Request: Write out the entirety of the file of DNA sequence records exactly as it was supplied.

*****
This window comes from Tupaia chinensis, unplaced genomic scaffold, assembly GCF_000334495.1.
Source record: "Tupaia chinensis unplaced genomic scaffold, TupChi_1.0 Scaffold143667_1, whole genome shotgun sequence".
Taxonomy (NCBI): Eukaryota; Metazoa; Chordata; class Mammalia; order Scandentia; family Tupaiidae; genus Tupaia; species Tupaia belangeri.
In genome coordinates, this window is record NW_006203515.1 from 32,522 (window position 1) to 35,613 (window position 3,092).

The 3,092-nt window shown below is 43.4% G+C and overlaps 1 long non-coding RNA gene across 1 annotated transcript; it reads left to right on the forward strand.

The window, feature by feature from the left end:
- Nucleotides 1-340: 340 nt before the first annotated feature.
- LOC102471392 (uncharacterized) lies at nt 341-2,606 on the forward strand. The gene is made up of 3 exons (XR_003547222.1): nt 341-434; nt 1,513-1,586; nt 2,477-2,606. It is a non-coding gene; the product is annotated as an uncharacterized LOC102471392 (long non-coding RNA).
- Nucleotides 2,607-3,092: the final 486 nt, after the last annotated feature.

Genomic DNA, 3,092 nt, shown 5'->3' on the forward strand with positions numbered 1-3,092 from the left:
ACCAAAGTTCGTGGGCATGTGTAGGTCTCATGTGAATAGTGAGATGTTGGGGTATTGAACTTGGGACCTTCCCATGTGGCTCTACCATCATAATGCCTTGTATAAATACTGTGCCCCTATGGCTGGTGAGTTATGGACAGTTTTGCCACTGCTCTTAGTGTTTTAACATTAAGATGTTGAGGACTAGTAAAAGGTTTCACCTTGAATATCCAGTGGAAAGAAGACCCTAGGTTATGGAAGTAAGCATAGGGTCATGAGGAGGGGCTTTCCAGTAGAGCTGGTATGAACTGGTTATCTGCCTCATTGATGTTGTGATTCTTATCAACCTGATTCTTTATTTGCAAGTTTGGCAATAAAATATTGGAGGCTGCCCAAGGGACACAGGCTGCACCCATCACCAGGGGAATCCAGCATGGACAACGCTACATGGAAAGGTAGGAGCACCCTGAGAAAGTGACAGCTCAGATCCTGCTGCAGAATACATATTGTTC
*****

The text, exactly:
This window comes from Tupaia chinensis, unplaced genomic scaffold, assembly GCF_000334495.1.
Source record: "Tupaia chinensis unplaced genomic scaffold, TupChi_1.0 Scaffold143667_1, whole genome shotgun sequence".
Taxonomy (NCBI): Eukaryota; Metazoa; Chordata; class Mammalia; order Scandentia; family Tupaiidae; genus Tupaia; species Tupaia belangeri.
In genome coordinates, this window is record NW_006203515.1 from 32,522 (window position 1) to 35,613 (window position 3,092).

The 3,092-nt window shown below is 43.4% G+C and overlaps 1 long non-coding RNA gene across 1 annotated transcript; it reads left to right on the forward strand.

The window, feature by feature from the left end:
- Nucleotides 1-340: 340 nt before the first annotated feature.
- LOC102471392 (uncharacterized) lies at nt 341-2,606 on the forward strand. The gene is made up of 3 exons (XR_003547222.1): nt 341-434; nt 1,513-1,586; nt 2,477-2,606. It is a non-coding gene; the product is annotated as an uncharacterized LOC102471392 (long non-coding RNA).
- Nucleotides 2,607-3,092: the final 486 nt, after the last annotated feature.

Genomic DNA, 3,092 nt, shown 5'->3' on the forward strand with positions numbered 1-3,092 from the left:
ACCAAAGTTCGTGGGCATGTGTAGGTCTCATGTGAATAGTGAGATGTTGGGGTATTGAACTTGGGACCTTCCCATGTGGCTCTACCATCATAATGCCTTGTATAAATACTGTGCCCCTATGGCTGGTGAGTTATGGACAGTTTTGCCACTGCTCTTAGTGTTTTAACATTAAGATGTTGAGGACTAGTAAAAGGTTTCACCTTGAATATCCAGTGGAAAGAAGACCCTAGGTTATGGAAGTAAGCATAGGGTCATGAGGAGGGGCTTTCCAGTAGAGCTGGTATGAACTGGTTATCTGCCTCATTGATGTTGTGATTCTTATCAACCTGATTCTTTATTTGCAAGTTTGGCAATAAAATATTGGAGGCTGCCCAAGGGACACAGGCTGCACCCATCACCAGGGGAATCCAGCATGGACAACGCTACATGGAAAGGTAGGAGCACCCTGAGAAAGTGACAGCTCAGATCCTGCTGCAGAATACATATTGTTC